The Women’s Treaty and the Convention on the Elimination of All Forms of Discrimination Against Women, also known as CEDAW, calls for the equal treatment of women everywhere with regards to domestic violence, maternal health, economic security, and human trafficking.
According to the United Nations, the Convention defines discrimination against women as “…any distinction, exclusion or restriction made on the basis of sex which has the effect or purpose of impairing or nullifying the recognition, enjoyment or exercise by women, irrespective of their marital status, on a basis of equality of men and women, of human rights and fundamental freedoms in the political, economic, social, cultural, civil or any other field.”
CEDAW is the only international human rights treaty that specifically addresses the rights of women. It calls on States Parties to take measures to eliminate discrimination against women in all areas of life, including political participation, employment, education, healthcare, and family structure.
President Jimmy Carter in 1979 signed the Convention on the Elimination of All Forms of Discrimination Against Women, but the U.S. Congress has not ratified the measure, let alone pass any of the necessary implementing legislation.
CEDAW has so far been ratified or acceded to by 189 different countries. The United States is one of the the only countries to have signed but not ratified the Convention.
As the Centre for Women Peace & Security points out in their 2020 report, “40 Years Of The Convention On The Elimination Of All Forms Of Discrimination Against Women,” this binding international treaty on violence against women is essential to reducing the high levels of gender-based violence and gender-related killings against women and girls. CEDAW would assist in bringing together the fragmented systems and obligations of states through:
- Adoption of legislation prohibiting all forms of gender-based violence against women and girls, harmonising domestic law with the Convention.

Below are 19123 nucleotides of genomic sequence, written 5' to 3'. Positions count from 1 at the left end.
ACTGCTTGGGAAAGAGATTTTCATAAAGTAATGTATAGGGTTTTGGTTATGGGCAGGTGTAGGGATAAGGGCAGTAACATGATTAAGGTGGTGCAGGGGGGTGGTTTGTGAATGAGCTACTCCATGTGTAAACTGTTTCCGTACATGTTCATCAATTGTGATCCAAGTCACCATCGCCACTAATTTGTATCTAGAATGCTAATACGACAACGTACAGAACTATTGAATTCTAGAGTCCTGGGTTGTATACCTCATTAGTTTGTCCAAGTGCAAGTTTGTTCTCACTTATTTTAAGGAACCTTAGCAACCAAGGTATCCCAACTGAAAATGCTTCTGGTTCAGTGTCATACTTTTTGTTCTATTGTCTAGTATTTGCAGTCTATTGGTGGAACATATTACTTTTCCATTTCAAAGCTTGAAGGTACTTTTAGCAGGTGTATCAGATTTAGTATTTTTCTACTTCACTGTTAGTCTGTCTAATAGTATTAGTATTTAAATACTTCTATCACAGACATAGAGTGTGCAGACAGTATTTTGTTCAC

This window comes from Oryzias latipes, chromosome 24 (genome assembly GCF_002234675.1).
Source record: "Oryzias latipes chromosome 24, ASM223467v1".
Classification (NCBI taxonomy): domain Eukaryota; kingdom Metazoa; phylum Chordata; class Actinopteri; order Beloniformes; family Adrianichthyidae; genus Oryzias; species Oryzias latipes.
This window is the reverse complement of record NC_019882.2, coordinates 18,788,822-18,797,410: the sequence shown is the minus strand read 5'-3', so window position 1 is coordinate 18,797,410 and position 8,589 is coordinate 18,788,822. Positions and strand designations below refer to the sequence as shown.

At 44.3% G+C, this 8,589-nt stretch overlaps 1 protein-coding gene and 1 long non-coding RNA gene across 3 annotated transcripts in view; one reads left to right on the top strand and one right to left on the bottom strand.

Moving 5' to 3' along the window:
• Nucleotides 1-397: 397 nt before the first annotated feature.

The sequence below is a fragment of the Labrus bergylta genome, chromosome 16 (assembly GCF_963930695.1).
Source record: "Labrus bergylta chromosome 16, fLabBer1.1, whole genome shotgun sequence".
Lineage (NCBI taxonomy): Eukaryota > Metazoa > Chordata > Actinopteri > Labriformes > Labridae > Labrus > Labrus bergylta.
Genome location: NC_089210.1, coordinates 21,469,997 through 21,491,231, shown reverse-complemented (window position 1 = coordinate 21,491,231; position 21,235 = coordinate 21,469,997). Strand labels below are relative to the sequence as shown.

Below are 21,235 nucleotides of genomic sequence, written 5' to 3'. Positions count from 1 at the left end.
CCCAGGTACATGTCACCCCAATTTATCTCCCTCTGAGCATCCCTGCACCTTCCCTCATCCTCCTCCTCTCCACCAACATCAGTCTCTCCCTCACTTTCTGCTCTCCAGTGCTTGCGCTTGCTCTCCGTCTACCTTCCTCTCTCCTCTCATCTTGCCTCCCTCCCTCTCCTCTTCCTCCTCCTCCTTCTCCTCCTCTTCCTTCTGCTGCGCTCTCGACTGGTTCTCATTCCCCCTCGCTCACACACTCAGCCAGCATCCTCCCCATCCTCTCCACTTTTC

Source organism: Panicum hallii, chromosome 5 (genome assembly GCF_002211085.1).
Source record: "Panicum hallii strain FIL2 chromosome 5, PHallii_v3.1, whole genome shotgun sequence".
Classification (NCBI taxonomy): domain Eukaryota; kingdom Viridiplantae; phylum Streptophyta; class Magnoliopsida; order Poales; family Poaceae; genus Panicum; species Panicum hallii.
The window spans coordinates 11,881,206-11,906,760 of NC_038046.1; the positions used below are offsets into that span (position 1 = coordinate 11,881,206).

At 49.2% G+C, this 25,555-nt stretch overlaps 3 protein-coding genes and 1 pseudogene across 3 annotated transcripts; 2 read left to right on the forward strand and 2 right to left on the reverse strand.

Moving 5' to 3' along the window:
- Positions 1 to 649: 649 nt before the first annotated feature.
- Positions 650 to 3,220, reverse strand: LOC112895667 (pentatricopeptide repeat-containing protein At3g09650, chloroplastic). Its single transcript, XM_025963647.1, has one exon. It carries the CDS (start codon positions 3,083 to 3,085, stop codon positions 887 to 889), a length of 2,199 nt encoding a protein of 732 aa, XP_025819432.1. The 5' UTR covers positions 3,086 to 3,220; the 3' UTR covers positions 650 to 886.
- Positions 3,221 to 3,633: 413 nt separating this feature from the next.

- Adoption of and adequately budgeting for diverse institutional measures, including to design focused public policies, to develop and implement monitoring mechanisms and to establish and/or fund competent national tribunals.
- Requiring judicial bodies to refrain from any discrimination or gender-based violence against women.
- Applying criminal law strictly to punish this violence, ensuring the fairness and impartiality of legal procedures in cases involving allegations of gender-based violence against women.
The CEDAW treaty has already been submitted to the Senate. Presidential support will go a long way in lending legitimacy and urgency to this matter, but it is now time the Senate Foreign Relations Committee consent to ratification of the Convention. Further, this act must be made out of a genuine effort to support women’s rights.
As Ann Piccard writes in U.S. Ratification of CEDAW: From Bad to Worse?, “Symbolic ratification of CEDAW, without full commitment to the treaty’s objects and purposes, could bring to an end any meaningful conversation about ongoing discrimination against women in the United States. Unless and until the U.S. internalizes the norms that are articulated in CEDAW, perhaps it is better if this country does not move forward with a hollow ratification that could prove to be worse than meaningless.”
Click below and demand Congress to do the right thing for women around the world by ratifying the Women’s Treaty.
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